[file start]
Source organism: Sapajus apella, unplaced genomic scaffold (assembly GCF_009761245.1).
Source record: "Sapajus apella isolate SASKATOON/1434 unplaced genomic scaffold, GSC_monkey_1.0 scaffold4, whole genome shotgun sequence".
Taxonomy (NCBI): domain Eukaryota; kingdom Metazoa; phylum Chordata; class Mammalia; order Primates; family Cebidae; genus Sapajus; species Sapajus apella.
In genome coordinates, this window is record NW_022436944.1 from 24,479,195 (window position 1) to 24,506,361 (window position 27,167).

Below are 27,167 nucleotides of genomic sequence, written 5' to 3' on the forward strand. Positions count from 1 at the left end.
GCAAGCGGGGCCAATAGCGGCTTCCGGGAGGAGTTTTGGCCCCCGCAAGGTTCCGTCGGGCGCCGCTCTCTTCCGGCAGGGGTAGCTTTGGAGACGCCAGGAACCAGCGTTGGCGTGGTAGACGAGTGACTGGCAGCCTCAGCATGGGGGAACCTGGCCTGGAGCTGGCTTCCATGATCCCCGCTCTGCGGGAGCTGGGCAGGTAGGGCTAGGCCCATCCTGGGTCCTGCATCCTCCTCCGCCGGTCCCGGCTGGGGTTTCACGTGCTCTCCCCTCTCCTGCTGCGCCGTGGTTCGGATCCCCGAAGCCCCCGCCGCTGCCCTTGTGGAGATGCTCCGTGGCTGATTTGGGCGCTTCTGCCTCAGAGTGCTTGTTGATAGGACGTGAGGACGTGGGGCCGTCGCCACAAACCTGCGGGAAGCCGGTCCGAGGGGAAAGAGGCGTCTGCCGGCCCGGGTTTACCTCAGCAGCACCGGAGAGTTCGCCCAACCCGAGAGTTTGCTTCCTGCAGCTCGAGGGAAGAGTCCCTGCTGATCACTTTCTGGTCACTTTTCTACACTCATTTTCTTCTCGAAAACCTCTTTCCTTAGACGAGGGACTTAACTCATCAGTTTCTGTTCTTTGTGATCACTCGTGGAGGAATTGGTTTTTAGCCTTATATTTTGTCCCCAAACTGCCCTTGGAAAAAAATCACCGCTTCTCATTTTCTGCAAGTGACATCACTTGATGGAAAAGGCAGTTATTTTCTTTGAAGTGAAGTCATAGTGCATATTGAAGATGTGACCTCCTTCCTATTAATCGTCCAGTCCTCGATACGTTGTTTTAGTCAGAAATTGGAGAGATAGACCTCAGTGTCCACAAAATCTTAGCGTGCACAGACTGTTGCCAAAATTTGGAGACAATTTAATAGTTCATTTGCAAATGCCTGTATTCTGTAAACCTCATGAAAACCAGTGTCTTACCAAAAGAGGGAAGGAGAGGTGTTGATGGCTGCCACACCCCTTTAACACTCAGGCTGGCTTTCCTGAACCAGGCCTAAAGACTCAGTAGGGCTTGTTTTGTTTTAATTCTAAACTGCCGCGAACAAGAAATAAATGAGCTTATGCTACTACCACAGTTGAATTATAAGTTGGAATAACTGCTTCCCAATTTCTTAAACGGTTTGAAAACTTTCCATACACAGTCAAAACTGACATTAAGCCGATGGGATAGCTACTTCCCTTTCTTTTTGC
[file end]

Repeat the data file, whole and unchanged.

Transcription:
Source organism: Sapajus apella, unplaced genomic scaffold (assembly GCF_009761245.1).
Source record: "Sapajus apella isolate SASKATOON/1434 unplaced genomic scaffold, GSC_monkey_1.0 scaffold4, whole genome shotgun sequence".
Taxonomy (NCBI): domain Eukaryota; kingdom Metazoa; phylum Chordata; class Mammalia; order Primates; family Cebidae; genus Sapajus; species Sapajus apella.
In genome coordinates, this window is record NW_022436944.1 from 24,479,195 (window position 1) to 24,506,361 (window position 27,167).

Below are 27,167 nucleotides of genomic sequence, written 5' to 3' on the forward strand. Positions count from 1 at the left end.
GCAAGCGGGGCCAATAGCGGCTTCCGGGAGGAGTTTTGGCCCCCGCAAGGTTCCGTCGGGCGCCGCTCTCTTCCGGCAGGGGTAGCTTTGGAGACGCCAGGAACCAGCGTTGGCGTGGTAGACGAGTGACTGGCAGCCTCAGCATGGGGGAACCTGGCCTGGAGCTGGCTTCCATGATCCCCGCTCTGCGGGAGCTGGGCAGGTAGGGCTAGGCCCATCCTGGGTCCTGCATCCTCCTCCGCCGGTCCCGGCTGGGGTTTCACGTGCTCTCCCCTCTCCTGCTGCGCCGTGGTTCGGATCCCCGAAGCCCCCGCCGCTGCCCTTGTGGAGATGCTCCGTGGCTGATTTGGGCGCTTCTGCCTCAGAGTGCTTGTTGATAGGACGTGAGGACGTGGGGCCGTCGCCACAAACCTGCGGGAAGCCGGTCCGAGGGGAAAGAGGCGTCTGCCGGCCCGGGTTTACCTCAGCAGCACCGGAGAGTTCGCCCAACCCGAGAGTTTGCTTCCTGCAGCTCGAGGGAAGAGTCCCTGCTGATCACTTTCTGGTCACTTTTCTACACTCATTTTCTTCTCGAAAACCTCTTTCCTTAGACGAGGGACTTAACTCATCAGTTTCTGTTCTTTGTGATCACTCGTGGAGGAATTGGTTTTTAGCCTTATATTTTGTCCCCAAACTGCCCTTGGAAAAAAATCACCGCTTCTCATTTTCTGCAAGTGACATCACTTGATGGAAAAGGCAGTTATTTTCTTTGAAGTGAAGTCATAGTGCATATTGAAGATGTGACCTCCTTCCTATTAATCGTCCAGTCCTCGATACGTTGTTTTAGTCAGAAATTGGAGAGATAGACCTCAGTGTCCACAAAATCTTAGCGTGCACAGACTGTTGCCAAAATTTGGAGACAATTTAATAGTTCATTTGCAAATGCCTGTATTCTGTAAACCTCATGAAAACCAGTGTCTTACCAAAAGAGGGAAGGAGAGGTGTTGATGGCTGCCACACCCCTTTAACACTCAGGCTGGCTTTCCTGAACCAGGCCTAAAGACTCAGTAGGGCTTGTTTTGTTTTAATTCTAAACTGCCGCGAACAAGAAATAAATGAGCTTATGCTACTACCACAGTTGAATTATAAGTTGGAATAACTGCTTCCCAATTTCTTAAACGGTTTGAAAACTTTCCATACACAGTCAAAACTGACATTAAGCCGATGGGATAGCTACTTCCCTTTCTTTTTGC